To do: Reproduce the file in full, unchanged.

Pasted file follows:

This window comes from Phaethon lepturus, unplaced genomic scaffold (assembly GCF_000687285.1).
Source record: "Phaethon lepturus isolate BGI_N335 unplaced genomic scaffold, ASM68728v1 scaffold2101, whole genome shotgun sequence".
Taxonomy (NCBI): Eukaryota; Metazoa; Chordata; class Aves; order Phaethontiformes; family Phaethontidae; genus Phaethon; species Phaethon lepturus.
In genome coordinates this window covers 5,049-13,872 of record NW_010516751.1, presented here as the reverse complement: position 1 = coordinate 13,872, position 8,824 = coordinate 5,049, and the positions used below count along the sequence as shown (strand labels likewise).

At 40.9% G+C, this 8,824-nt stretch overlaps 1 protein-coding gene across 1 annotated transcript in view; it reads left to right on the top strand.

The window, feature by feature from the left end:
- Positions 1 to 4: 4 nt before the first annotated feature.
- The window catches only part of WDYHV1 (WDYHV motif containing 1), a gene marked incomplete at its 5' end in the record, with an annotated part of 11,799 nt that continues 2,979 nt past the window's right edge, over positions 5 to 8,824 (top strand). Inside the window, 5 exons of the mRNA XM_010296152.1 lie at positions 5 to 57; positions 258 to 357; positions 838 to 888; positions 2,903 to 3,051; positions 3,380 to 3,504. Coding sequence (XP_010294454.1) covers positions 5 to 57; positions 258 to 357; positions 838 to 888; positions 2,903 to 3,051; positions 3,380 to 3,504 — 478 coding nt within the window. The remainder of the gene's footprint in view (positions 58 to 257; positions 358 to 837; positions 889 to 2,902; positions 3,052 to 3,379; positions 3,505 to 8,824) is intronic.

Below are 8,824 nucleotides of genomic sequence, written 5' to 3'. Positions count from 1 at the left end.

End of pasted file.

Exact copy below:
This window comes from Phaethon lepturus, unplaced genomic scaffold (assembly GCF_000687285.1).
Source record: "Phaethon lepturus isolate BGI_N335 unplaced genomic scaffold, ASM68728v1 scaffold2101, whole genome shotgun sequence".
Taxonomy (NCBI): Eukaryota; Metazoa; Chordata; class Aves; order Phaethontiformes; family Phaethontidae; genus Phaethon; species Phaethon lepturus.
In genome coordinates this window covers 5,049-13,872 of record NW_010516751.1, presented here as the reverse complement: position 1 = coordinate 13,872, position 8,824 = coordinate 5,049, and the positions used below count along the sequence as shown (strand labels likewise).

At 40.9% G+C, this 8,824-nt stretch overlaps 1 protein-coding gene across 1 annotated transcript in view; it reads left to right on the top strand.

The window, feature by feature from the left end:
- Positions 1 to 4: 4 nt before the first annotated feature.
- The window catches only part of WDYHV1 (WDYHV motif containing 1), a gene marked incomplete at its 5' end in the record, with an annotated part of 11,799 nt that continues 2,979 nt past the window's right edge, over positions 5 to 8,824 (top strand). Inside the window, 5 exons of the mRNA XM_010296152.1 lie at positions 5 to 57; positions 258 to 357; positions 838 to 888; positions 2,903 to 3,051; positions 3,380 to 3,504. Coding sequence (XP_010294454.1) covers positions 5 to 57; positions 258 to 357; positions 838 to 888; positions 2,903 to 3,051; positions 3,380 to 3,504 — 478 coding nt within the window. The remainder of the gene's footprint in view (positions 58 to 257; positions 358 to 837; positions 889 to 2,902; positions 3,052 to 3,379; positions 3,505 to 8,824) is intronic.

Below are 8,824 nucleotides of genomic sequence, written 5' to 3'. Positions count from 1 at the left end.